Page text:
Why does man have religions?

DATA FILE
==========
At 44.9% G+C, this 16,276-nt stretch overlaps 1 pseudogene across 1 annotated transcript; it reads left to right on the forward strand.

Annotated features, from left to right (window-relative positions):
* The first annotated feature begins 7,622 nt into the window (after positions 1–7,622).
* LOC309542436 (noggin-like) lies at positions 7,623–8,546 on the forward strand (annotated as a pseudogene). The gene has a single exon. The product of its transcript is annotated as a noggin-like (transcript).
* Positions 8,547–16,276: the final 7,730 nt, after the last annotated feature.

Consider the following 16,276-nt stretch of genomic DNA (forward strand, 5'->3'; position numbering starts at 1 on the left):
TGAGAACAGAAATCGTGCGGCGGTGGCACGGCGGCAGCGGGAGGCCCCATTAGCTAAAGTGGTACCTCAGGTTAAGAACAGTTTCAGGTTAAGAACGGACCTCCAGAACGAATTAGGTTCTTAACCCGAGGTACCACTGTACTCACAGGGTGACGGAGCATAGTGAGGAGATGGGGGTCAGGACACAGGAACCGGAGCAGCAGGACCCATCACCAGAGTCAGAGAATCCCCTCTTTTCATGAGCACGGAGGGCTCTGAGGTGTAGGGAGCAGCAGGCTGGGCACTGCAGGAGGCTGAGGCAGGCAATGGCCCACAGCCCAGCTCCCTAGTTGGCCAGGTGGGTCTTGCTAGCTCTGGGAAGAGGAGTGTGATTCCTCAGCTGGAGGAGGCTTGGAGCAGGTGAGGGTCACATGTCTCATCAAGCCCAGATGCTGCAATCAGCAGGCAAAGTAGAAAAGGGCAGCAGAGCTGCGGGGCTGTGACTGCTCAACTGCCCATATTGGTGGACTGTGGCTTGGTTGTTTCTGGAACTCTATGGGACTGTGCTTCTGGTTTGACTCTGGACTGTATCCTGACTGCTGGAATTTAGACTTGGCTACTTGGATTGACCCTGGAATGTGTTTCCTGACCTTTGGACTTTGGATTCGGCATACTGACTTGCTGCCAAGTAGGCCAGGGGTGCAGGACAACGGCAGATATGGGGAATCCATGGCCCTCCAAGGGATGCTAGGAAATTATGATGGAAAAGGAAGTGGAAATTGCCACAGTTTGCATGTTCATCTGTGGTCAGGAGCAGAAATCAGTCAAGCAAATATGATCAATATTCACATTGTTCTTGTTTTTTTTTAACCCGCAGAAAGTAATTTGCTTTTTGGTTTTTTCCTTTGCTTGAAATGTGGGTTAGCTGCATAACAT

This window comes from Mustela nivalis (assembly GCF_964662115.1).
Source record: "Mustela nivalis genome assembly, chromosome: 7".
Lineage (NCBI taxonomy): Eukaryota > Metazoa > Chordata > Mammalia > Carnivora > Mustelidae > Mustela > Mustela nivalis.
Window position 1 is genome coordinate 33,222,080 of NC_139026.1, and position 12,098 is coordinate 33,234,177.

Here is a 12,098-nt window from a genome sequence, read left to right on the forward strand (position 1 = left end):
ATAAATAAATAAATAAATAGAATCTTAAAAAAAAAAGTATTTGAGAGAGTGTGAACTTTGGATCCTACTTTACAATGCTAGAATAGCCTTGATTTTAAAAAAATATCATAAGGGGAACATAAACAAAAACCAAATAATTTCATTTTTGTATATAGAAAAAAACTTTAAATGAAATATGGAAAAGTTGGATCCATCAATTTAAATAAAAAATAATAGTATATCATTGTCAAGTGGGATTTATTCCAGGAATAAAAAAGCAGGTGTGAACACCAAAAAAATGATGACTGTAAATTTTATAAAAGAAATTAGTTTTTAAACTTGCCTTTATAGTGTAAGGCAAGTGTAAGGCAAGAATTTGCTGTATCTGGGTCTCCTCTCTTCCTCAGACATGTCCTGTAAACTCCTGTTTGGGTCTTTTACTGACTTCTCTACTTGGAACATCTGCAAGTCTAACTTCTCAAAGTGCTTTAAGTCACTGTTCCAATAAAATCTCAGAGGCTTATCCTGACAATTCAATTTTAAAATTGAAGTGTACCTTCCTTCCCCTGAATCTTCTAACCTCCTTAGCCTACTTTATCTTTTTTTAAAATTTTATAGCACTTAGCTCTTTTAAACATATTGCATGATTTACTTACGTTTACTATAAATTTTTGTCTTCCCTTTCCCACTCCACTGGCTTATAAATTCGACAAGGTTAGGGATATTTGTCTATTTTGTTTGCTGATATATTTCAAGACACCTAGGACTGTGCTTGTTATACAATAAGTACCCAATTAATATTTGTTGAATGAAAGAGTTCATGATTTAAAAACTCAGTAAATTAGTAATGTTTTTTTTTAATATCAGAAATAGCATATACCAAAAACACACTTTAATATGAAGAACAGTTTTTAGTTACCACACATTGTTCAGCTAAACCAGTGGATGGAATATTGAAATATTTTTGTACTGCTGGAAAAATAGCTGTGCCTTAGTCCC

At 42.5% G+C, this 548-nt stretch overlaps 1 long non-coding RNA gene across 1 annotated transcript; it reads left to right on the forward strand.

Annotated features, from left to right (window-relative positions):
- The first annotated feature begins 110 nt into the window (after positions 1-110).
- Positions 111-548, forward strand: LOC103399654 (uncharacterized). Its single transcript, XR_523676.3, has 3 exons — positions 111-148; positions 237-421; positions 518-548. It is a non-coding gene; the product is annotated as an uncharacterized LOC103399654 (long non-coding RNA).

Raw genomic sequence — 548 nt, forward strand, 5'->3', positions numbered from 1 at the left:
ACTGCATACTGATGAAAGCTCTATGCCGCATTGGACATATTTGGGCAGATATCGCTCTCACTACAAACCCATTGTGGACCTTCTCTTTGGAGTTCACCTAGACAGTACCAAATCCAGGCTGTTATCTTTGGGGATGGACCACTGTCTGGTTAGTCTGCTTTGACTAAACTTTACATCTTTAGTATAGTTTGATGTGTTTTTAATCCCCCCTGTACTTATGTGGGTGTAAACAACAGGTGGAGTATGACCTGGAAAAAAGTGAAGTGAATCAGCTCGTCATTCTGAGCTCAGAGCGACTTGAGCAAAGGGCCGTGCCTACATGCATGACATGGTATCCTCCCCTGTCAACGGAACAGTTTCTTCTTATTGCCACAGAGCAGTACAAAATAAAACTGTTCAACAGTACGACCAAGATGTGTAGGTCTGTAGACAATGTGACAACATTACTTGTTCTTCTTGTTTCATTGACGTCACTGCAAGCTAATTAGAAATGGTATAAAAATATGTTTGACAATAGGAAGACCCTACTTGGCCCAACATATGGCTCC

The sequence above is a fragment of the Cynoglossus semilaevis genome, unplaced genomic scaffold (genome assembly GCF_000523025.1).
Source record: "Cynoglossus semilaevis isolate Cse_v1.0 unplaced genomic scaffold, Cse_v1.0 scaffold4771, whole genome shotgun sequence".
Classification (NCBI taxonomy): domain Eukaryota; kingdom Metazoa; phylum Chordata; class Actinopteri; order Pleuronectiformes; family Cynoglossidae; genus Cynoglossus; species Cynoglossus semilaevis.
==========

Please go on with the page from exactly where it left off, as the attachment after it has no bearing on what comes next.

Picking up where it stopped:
Human beings, alone of all living creatures on this planet, have an inherent religious instinct; to date anthropologists have not discovered a race lacking this instinct and consequently without any form of religious expression. It was once thought that a certain very primitive tribe in New Guinea lacked the instinct, but more careful research revealed that it had a form of religious expression which it kept secret from outsiders. Some people have claimed that they do not believe in and do not possess this instinct, but deep hypnosis has revealed that such claims are not valid. Fervent atheists have been found to have a very pronounced religious instinct which they have sought to suppress but which has found outlet in some other form. Sufficient research has now been carried out in the United States, France and Germany, to establish that such an instinct does exist in human beings, although it need not necessarily manifest in some form of overtly religious expression. However, where it is repressed then in many if not most instances it reacts detrimentally on the individual. We know that throughout Nature there is no known instinct which does not have some related end or purpose and so it would be illogical to assume that the religious instinct in man were the exception. Because it is found only in the creatures at the highest earthly level of evolution (although it is still rudimentary in most people), it is reasonable to assume that it is something relating to human development. This is substantiated when we note that this instinct finds expression in, and responds to, feelings and emotions not discernible in the animal kingdom, i.e. appreciation of beauty, music, sentimentality, love, an awareness of goodness, justice, mercy and so on. In fact many things in the human make up would be liabilities rather than assets were the upward evolutionary drive sustained purely by the survival of the fittest. There is something in the human individual which can have its origin and stimulus only outside the area of physical evolutionary development.